A local brewery is celebrating Chicago’s labor history by slapping a reminder on its beer cans.
The Blue Island Beer Co. has added “Massive Political Corruption” to its list of amber ale beers.
The brewery made the announcement on Twitter earlier this week.
New Massive Political Corruption labels are officially here! Huge thank you to Newberry Library for allowing us to use this sketch of a riot in Blue Island during the 1894 Pullman Railroad Strike! We're excited to share this piece of local history with everyone! pic.twitter.com/HnksagR09g— Blue Island Beer Co. (@BlueIslandBC) July 14, 2020
Alan Cromwell, the co-owner of Blue Island Beer Co., says the beer’s inspiration comes from Prohibition — notably the subject of the 2011 three-part documentary series by filmmakers Ken Burns and Lynn Novick — not the current social unrest.
The malty, 4.6% amber ale, which is sold in six-packs at the brewery and stores across the city (and on draft at the brewery, 13357 Old Western Ave.), boasts oats and candy syrup among its ingredients.
The can’s artwork takes its inspiration from a Chicago newspaper illustration.
“I think it was a very interesting piece; a very interesting time in history in Chicago and in America,” said Cromwell. “It seemed fitting with some of our other artwork.
“The beer itself, we consider a pre-Prohibition-style amber, which means it’s based on a recipe from before Prohibition, which is kind of where that artwork tied into it. [It’s] really coincidental that, unfortunately, some things have just been kind of ugly lately in history.”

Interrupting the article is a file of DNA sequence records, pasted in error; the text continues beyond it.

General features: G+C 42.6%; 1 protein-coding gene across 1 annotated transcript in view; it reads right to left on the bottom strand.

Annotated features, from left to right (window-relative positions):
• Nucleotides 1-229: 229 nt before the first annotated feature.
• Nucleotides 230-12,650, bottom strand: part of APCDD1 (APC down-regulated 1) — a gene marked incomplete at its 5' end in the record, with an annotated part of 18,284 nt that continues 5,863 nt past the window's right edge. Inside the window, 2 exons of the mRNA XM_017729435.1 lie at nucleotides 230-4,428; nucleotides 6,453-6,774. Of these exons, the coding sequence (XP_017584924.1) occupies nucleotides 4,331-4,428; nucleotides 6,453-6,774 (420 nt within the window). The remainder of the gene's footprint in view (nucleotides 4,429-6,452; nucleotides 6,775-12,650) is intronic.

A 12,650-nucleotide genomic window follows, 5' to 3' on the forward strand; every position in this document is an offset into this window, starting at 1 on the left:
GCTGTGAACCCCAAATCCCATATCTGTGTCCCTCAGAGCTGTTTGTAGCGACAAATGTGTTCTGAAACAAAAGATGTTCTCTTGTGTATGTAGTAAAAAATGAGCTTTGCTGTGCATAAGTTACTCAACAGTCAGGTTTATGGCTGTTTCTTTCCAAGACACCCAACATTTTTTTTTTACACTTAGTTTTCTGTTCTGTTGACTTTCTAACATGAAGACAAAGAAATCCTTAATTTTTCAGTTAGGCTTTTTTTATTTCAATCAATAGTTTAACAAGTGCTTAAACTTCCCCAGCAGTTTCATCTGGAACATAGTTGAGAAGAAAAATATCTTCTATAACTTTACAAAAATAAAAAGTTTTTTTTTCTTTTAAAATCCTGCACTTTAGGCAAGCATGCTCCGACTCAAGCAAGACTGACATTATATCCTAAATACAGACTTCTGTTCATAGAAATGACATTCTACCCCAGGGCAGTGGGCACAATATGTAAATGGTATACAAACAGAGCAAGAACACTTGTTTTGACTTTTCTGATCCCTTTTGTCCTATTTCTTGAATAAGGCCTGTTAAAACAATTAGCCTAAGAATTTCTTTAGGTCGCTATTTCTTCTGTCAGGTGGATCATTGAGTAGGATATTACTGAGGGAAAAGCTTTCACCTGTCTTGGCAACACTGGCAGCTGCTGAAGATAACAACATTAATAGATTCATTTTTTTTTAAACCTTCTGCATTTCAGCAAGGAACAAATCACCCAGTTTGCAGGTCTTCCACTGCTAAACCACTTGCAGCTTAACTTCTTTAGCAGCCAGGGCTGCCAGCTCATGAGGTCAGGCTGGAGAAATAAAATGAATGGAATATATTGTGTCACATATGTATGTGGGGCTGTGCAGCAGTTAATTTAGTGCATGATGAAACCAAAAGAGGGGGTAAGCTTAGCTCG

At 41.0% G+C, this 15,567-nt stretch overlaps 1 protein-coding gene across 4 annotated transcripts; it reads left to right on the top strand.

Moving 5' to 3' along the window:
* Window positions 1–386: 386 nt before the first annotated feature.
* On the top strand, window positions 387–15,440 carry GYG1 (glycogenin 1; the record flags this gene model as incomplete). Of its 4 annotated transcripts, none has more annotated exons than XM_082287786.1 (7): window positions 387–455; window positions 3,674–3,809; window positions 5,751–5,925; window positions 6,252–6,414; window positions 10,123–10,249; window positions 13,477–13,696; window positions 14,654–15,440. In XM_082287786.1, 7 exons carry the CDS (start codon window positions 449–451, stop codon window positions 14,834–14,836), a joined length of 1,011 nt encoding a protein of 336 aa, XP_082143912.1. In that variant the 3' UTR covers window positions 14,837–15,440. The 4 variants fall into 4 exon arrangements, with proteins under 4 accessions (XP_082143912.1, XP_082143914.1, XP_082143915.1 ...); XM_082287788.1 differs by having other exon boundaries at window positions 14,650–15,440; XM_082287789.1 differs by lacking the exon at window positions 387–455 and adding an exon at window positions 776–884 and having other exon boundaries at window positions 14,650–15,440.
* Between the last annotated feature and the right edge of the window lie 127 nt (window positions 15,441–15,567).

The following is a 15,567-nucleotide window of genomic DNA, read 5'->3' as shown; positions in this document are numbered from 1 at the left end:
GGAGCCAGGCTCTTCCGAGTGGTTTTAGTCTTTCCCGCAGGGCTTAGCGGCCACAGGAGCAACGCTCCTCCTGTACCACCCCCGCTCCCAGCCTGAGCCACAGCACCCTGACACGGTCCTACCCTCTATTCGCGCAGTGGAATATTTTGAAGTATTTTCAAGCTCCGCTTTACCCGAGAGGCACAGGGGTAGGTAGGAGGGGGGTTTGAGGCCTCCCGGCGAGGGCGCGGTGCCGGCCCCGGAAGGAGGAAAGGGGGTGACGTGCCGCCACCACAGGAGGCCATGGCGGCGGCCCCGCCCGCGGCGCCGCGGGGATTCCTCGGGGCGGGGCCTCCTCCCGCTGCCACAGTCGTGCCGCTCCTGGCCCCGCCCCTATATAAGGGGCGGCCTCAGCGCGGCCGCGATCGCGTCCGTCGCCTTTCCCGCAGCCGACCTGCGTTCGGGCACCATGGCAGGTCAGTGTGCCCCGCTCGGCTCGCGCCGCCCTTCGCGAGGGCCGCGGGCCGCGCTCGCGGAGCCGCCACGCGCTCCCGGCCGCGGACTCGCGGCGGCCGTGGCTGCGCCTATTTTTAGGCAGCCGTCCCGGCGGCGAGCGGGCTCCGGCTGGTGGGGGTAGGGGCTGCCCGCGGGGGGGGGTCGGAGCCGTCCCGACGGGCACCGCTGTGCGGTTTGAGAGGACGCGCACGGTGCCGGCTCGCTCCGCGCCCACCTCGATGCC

The sketch used on the beer’s label is from a July 3, 1894 Chicago newspaper article titled “Troops to Kill It: Marshal Arnold Overwhelmed by the Blue Island Riot.” The story: Local businesses refused to serve passengers of Pullman’s trains in solidarity with striking workers, while strikers overturned train cars and erected barricades to keep federal troops from entering the Rock Island Rail Yards, according to the Blue Island Historical Society.
The riot was a part of the 1894 Pullman Railroad Strike, where the federal troops were called in to suppress striking workers who took umbrage at their boss, railroad magnate George Pullman, for laying off hundreds of employees and cutting wages for many of the remaining workers while refusing to lower rents in the Pullman neighborhood, where many of his employees lived.National Guardsmen opened fire into a mob, killing 30 people.
The strike was the impetus that led then-President Grover Cleveland to make Labor Day a national holiday.
Union activist Eugene V. Debs often held meetings in Blue Island where Rock Island Railroad workers were in solidarity with Pullman strikers.
“So back in 1893, about a year before the strike, the American economy completely collapsed; it was the worst financial collapse prior to the Great Depression,” said Paul Durica, Newberry Library’s director of exhibitions. “At its height, you had unemployment up around 25%, and this impacted the whole country. But you know Chicago, being such an important center of industry, there were many, many people who lost their jobs and their livelihoods.”
While Cromwell says the timing of the beer launch and the recent social unrest are completely unrelated, Durica believes the sketch for the beer and today’s social justice issues go hand-in-hand.
“ It kind of echoes a lot of the things that we’re kind of grappling within the moment,” said Durica. “It’s great to see the Blue Island Brewing Co. activating that history, to those connections to the Rock Island Railroad, but also the way in which they note their own community’s response to the strike in 1894, and then making use of these historical materials.”